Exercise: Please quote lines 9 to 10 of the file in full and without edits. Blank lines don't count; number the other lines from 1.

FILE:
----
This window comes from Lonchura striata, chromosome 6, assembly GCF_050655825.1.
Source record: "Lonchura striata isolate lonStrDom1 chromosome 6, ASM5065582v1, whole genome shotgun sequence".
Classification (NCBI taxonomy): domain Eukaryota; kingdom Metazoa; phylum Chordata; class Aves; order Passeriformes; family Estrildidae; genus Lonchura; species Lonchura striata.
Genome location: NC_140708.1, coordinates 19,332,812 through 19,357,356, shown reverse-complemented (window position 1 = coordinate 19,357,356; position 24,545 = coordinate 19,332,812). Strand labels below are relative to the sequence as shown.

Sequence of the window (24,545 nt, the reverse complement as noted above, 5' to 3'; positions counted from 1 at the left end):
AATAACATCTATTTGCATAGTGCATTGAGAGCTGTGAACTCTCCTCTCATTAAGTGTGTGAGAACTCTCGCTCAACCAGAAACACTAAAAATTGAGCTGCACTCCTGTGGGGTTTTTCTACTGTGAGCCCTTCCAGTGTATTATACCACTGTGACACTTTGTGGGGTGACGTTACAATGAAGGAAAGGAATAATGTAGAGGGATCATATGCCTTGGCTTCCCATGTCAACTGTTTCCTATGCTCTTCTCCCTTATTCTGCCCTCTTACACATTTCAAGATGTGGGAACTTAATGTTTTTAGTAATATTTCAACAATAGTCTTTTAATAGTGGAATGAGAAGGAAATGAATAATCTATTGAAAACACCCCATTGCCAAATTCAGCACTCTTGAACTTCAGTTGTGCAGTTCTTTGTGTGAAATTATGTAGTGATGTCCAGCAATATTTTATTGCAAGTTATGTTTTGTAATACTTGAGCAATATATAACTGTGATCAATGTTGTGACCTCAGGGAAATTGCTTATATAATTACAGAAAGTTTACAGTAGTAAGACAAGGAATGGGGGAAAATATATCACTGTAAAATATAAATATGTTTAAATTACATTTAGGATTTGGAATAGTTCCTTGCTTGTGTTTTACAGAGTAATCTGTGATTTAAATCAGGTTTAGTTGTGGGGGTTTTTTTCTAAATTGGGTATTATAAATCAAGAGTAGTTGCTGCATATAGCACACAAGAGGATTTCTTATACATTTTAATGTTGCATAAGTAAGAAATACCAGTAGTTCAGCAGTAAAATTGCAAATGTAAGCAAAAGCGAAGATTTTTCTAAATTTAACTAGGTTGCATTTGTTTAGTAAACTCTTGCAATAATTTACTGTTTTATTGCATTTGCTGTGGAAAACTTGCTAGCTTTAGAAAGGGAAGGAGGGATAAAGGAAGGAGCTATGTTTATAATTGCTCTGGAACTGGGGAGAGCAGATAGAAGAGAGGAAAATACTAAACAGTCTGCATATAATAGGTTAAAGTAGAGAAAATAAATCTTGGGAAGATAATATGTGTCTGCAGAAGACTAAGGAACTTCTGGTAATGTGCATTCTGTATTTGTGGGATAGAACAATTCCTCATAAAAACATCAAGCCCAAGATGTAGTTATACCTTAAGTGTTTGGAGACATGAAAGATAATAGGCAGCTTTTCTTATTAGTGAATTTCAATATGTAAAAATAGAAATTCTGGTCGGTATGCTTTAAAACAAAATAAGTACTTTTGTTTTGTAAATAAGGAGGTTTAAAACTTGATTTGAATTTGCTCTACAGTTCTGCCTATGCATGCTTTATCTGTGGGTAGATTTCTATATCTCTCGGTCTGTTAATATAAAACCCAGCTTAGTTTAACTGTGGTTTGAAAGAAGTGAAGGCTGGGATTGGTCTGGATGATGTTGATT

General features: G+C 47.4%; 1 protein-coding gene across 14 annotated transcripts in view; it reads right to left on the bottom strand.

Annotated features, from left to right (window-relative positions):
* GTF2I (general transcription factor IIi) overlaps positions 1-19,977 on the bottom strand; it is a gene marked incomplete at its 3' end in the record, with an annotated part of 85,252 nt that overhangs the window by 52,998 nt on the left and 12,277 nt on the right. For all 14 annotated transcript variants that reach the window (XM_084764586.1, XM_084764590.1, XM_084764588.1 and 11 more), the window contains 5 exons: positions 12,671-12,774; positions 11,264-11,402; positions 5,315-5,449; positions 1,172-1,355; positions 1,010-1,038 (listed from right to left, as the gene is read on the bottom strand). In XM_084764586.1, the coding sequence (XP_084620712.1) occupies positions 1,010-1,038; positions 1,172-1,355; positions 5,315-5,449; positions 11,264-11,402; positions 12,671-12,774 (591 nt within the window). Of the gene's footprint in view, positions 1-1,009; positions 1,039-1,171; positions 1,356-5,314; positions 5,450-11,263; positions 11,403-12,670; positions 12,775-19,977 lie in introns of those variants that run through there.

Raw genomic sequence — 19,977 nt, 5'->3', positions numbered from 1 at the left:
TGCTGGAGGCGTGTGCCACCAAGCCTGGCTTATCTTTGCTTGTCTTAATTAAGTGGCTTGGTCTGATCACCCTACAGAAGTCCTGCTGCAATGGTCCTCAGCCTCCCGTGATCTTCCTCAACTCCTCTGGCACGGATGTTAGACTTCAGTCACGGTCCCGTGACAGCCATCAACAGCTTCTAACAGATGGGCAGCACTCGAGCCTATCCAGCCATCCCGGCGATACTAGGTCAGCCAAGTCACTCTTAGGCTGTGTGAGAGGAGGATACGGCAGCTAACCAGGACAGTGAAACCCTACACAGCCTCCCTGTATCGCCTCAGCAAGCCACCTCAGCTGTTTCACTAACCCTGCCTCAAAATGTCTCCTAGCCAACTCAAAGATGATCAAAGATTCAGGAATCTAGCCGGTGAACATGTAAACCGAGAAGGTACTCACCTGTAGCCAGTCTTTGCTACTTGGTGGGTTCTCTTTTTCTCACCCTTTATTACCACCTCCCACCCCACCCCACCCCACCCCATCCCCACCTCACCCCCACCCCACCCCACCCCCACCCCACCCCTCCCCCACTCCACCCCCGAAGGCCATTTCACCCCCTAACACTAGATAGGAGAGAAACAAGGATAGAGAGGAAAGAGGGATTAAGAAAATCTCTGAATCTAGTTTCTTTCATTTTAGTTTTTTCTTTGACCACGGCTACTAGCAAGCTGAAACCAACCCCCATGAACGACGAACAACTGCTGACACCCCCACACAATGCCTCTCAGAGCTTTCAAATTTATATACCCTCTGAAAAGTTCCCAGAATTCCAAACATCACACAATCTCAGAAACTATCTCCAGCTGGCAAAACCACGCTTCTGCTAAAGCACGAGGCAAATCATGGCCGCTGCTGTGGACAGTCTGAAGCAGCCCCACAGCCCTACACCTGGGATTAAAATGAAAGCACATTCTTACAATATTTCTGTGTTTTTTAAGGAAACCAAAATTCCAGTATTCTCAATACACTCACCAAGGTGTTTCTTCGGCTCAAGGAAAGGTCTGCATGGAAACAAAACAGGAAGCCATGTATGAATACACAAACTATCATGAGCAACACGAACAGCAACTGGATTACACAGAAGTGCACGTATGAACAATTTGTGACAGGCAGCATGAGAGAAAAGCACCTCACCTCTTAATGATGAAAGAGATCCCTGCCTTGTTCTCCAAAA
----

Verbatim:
* GTF2I (general transcription factor IIi) overlaps positions 1-19,977 on the bottom strand; it is a gene marked incomplete at its 3' end in the record, with an annotated part of 85,252 nt that overhangs the window by 52,998 nt on the left and 12,277 nt on the right. For all 14 annotated transcript variants that reach the window (XM_084764586.1, XM_084764590.1, XM_084764588.1 and 11 more), the window contains 5 exons: positions 12,671-12,774; positions 11,264-11,402; positions 5,315-5,449; positions 1,172-1,355; positions 1,010-1,038 (listed from right to left, as the gene is read on the bottom strand). In XM_084764586.1, the coding sequence (XP_084620712.1) occupies positions 1,010-1,038; positions 1,172-1,355; positions 5,315-5,449; positions 11,264-11,402; positions 12,671-12,774 (591 nt within the window). Of the gene's footprint in view, positions 1-1,009; positions 1,039-1,171; positions 1,356-5,314; positions 5,450-11,263; positions 11,403-12,670; positions 12,775-19,977 lie in introns of those variants that run through there.

Raw genomic sequence — 19,977 nt, 5'->3', positions numbered from 1 at the left: